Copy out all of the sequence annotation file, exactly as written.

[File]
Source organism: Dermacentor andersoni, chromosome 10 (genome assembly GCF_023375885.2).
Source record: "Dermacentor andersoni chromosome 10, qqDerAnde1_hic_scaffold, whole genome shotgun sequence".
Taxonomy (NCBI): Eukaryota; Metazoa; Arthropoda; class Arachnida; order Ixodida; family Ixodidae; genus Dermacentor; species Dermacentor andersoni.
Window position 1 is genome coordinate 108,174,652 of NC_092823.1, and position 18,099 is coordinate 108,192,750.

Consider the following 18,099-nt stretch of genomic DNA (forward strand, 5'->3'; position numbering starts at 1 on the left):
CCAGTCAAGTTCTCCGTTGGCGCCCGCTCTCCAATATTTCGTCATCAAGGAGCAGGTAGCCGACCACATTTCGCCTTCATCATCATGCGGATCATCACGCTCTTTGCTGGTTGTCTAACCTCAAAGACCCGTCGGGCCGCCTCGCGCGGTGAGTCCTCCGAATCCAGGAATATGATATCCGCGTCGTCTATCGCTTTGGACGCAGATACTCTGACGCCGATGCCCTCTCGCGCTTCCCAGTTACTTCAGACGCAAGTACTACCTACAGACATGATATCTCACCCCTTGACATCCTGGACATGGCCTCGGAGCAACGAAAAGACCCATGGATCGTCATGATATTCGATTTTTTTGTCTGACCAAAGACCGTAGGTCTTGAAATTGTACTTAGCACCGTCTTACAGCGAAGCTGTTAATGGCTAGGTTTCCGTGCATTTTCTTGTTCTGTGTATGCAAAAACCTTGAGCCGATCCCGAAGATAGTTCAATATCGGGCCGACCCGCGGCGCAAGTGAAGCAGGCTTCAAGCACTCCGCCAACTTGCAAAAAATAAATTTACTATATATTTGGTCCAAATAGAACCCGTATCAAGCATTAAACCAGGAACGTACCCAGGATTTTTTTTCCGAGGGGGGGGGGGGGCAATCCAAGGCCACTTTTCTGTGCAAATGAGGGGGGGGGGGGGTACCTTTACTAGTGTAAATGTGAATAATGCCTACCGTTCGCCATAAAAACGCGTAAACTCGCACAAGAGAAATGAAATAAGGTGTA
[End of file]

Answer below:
Source organism: Dermacentor andersoni, chromosome 10 (genome assembly GCF_023375885.2).
Source record: "Dermacentor andersoni chromosome 10, qqDerAnde1_hic_scaffold, whole genome shotgun sequence".
Taxonomy (NCBI): Eukaryota; Metazoa; Arthropoda; class Arachnida; order Ixodida; family Ixodidae; genus Dermacentor; species Dermacentor andersoni.
Window position 1 is genome coordinate 108,174,652 of NC_092823.1, and position 18,099 is coordinate 108,192,750.

Consider the following 18,099-nt stretch of genomic DNA (forward strand, 5'->3'; position numbering starts at 1 on the left):
CCAGTCAAGTTCTCCGTTGGCGCCCGCTCTCCAATATTTCGTCATCAAGGAGCAGGTAGCCGACCACATTTCGCCTTCATCATCATGCGGATCATCACGCTCTTTGCTGGTTGTCTAACCTCAAAGACCCGTCGGGCCGCCTCGCGCGGTGAGTCCTCCGAATCCAGGAATATGATATCCGCGTCGTCTATCGCTTTGGACGCAGATACTCTGACGCCGATGCCCTCTCGCGCTTCCCAGTTACTTCAGACGCAAGTACTACCTACAGACATGATATCTCACCCCTTGACATCCTGGACATGGCCTCGGAGCAACGAAAAGACCCATGGATCGTCATGATATTCGATTTTTTTGTCTGACCAAAGACCGTAGGTCTTGAAATTGTACTTAGCACCGTCTTACAGCGAAGCTGTTAATGGCTAGGTTTCCGTGCATTTTCTTGTTCTGTGTATGCAAAAACCTTGAGCCGATCCCGAAGATAGTTCAATATCGGGCCGACCCGCGGCGCAAGTGAAGCAGGCTTCAAGCACTCCGCCAACTTGCAAAAAATAAATTTACTATATATTTGGTCCAAATAGAACCCGTATCAAGCATTAAACCAGGAACGTACCCAGGATTTTTTTTCCGAGGGGGGGGGGGGGCAATCCAAGGCCACTTTTCTGTGCAAATGAGGGGGGGGGGGGGTACCTTTACTAGTGTAAATGTGAATAATGCCTACCGTTCGCCATAAAAACGCGTAAACTCGCACAAGAGAAATGAAATAAGGTGTA